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M&S announces 'unprecedented' green overhaul

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Marks & Spencer's Chief Stuart Rose has unveiled a rigorous five-year 'eco plan' for the chain costing £200m; a move now being praised by sustainability campaigners as 'the most progressive project of any kind by a mainstream retailer in the UK'.

M&S has consulted with key members of the UK green glitterati, including former Friends of the Earth director Jonathan Porritt. Among the proposals of the 100-point plan are using recycled plastic bottles in clothing manufacture, using unsold food as a source of recyclable energy, banning group waste from landfill dumps, and a pledge to become fully carbon neutral by 2012.

The announcement by M&S comes at a time of 'greener than thou' brinkmanship by a long list of supermarkets and other large retailers, and trumps recent attempts by Tesco and Asda to reduce their respective carbon footprints. But the M&S plan reaches beyond many of the single-issue solutions offered by competitors, and is already being held up as an example to other businesses.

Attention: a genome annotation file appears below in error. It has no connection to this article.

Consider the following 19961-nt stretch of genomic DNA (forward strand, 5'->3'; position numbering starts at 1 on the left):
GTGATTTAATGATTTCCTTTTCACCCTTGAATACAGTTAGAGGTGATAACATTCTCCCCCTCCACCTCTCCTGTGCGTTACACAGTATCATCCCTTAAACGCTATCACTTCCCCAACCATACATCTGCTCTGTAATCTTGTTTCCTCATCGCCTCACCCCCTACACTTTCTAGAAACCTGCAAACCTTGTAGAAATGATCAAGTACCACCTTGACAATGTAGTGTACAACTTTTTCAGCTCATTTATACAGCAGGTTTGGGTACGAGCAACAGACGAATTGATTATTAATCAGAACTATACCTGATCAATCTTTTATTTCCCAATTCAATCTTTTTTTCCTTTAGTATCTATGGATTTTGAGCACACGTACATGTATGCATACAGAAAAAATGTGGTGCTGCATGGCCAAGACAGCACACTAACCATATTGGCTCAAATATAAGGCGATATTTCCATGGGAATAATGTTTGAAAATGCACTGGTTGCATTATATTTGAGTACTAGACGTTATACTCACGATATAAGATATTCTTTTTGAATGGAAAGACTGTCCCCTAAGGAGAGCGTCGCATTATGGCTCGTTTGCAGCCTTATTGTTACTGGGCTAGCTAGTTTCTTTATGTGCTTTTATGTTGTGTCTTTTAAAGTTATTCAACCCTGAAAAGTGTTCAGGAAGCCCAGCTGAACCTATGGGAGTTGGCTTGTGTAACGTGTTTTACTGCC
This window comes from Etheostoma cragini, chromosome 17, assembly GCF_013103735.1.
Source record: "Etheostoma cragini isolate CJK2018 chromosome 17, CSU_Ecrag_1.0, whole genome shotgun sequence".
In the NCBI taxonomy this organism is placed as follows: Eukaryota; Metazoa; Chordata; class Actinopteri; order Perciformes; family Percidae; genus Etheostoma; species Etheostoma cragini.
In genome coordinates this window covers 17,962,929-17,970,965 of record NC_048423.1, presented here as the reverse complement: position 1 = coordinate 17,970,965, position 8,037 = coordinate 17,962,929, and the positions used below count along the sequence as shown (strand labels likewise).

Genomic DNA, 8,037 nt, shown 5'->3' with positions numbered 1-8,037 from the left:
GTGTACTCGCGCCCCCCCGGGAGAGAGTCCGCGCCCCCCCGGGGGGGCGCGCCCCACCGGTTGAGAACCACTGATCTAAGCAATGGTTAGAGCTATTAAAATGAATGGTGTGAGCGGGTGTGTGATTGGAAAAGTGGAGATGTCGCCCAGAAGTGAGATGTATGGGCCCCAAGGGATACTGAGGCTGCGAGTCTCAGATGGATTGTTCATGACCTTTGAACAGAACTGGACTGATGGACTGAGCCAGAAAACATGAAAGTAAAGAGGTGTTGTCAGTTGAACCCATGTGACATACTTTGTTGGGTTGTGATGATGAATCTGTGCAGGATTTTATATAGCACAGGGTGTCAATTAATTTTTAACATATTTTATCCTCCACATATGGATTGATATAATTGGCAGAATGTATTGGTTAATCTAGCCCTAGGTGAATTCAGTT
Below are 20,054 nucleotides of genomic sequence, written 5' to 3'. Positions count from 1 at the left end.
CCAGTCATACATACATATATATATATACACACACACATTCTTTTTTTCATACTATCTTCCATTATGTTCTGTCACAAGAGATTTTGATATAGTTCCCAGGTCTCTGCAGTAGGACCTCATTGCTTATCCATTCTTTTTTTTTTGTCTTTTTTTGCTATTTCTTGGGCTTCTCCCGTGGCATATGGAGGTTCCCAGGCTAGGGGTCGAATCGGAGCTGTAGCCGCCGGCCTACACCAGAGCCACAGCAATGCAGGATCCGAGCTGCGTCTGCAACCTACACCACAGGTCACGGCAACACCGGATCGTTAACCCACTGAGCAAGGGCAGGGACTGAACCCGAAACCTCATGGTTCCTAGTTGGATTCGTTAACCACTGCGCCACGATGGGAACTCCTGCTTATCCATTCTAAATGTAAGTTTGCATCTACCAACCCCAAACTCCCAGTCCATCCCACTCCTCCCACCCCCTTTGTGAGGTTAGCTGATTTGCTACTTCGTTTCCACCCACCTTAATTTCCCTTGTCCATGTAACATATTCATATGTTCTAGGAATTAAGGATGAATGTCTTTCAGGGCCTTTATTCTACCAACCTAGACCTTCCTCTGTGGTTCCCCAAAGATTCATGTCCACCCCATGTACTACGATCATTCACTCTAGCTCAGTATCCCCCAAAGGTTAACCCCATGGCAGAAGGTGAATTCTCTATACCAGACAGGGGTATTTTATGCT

Such is Rose's commitment to the cause that he is also reported to have traded in his BMW for a hydrogen powered car. He has dubbed the project 'Plan A', explaining that where the environment is concerned, 'there is no plan B'.

January 15, 2007 in Carbon Neutral Living, Fashion & accessories, Green News | Permalink

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